“It is a sustainable technology, it does not pollute because it uses renewable energy and maintenance is not very expensive. In addition, the families give something in return, which makes them value it more. Of the total cost of materials, which is about 900 soles (230 dollars), they contribute 20 percent, in addition to their labor,” he says.
Egoavil, a 45-year-old anthropologist, has lived in Arapa for three years. He is from Junín, a department in the center of the country where Cedepas Centro, an organization dedicated to promoting food security and sustainable development in the Andes highlands of central and southern Peru, is based,
“The focus of our work is on food security and a fundamental issue is water for human consumption and production. There have already been two agricultural seasons in which we have harvested much less and we are about to start a new one, but without rain the forecasts are not encouraging,” he says.
Given the water shortage, they have promoted the community participation of families in emergency projects such as solar pumps, which help to ensure their food supply.
In addition, long-range water seeding and harvesting works are underway, such as the construction of infiltration ditches at the headwaters of river basins.
The participation of small farming families is the driving force behind the works and they are responsible for identifying the natural water sources for their conservation and the construction of the ditches that will prevent the water from flowing down the hills when it rains.
“The ditch is like a sponge that retains water, but if it doesn’t rain, we don’t know what will happen,” says Egoavil.
Learning to harvest water
Jesusa Calapuja, a 27-year-old veterinarian born in Arapa, is one of the people in charge of technical assistance in agroecological production, planting and water harvesting at Cedepas Centro.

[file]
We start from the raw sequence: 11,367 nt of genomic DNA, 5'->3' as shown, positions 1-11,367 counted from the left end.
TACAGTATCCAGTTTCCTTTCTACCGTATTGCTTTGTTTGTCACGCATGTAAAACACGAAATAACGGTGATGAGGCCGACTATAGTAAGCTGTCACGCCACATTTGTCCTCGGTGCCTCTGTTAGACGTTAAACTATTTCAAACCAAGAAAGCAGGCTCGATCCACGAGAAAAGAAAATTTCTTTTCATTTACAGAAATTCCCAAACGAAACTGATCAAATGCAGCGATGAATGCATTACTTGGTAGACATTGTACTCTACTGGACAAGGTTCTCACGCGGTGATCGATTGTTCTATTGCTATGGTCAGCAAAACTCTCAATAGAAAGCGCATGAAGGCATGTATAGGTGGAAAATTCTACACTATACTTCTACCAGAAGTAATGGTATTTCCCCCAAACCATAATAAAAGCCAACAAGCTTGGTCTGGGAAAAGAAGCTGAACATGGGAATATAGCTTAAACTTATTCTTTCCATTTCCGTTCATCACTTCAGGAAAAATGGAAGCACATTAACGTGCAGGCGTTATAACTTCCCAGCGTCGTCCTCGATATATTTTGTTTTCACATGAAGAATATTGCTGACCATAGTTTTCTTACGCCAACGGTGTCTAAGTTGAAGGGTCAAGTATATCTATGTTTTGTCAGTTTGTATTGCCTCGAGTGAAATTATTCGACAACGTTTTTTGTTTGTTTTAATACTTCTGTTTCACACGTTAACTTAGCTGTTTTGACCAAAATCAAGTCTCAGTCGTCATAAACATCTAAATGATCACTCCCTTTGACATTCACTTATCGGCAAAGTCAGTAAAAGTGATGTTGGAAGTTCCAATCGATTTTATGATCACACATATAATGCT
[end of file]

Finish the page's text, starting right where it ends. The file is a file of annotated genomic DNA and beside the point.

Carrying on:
Using the Escuela de Campo (countryside school) methodology, she travels by motorcycle to the different communities where she interacts with farming families. She came with Fermina Quispe to the feminist meeting in Chosica, where IPS interviewed her.
Calapuja also notes changes in the dynamics of the population due to water scarcity. For example, their production no longer generates surpluses to be sold at the Sunday markets; it is barely enough for their own sustenance.
“They don’t have the income to buy what they need,” she says.
She also notices that at training meetings, women and men no longer bring their boiled potatoes or soup made with the oca tuber, or roasted corn for snacks, but only chuño (dehydrated potatoes) or dried beans. The scarcity of their tuber and grain production is evident in their diets.
But Fermina Quispe hastn’t lost her smile in the face of adversity and is confident that her new skills will help the women in her community.
“Our great-great-grandparents harvested water, made terraces and dams; we have only been harvesting, collecting and using. But it won’t be like that anymore and we are taking advantage of the streams so the water won’t be lost. We only hope that the wind does not carry away the rain clouds,” she says hopefully.
© Inter Press Service (2023) — All Rights ReservedOriginal source: Inter Press Service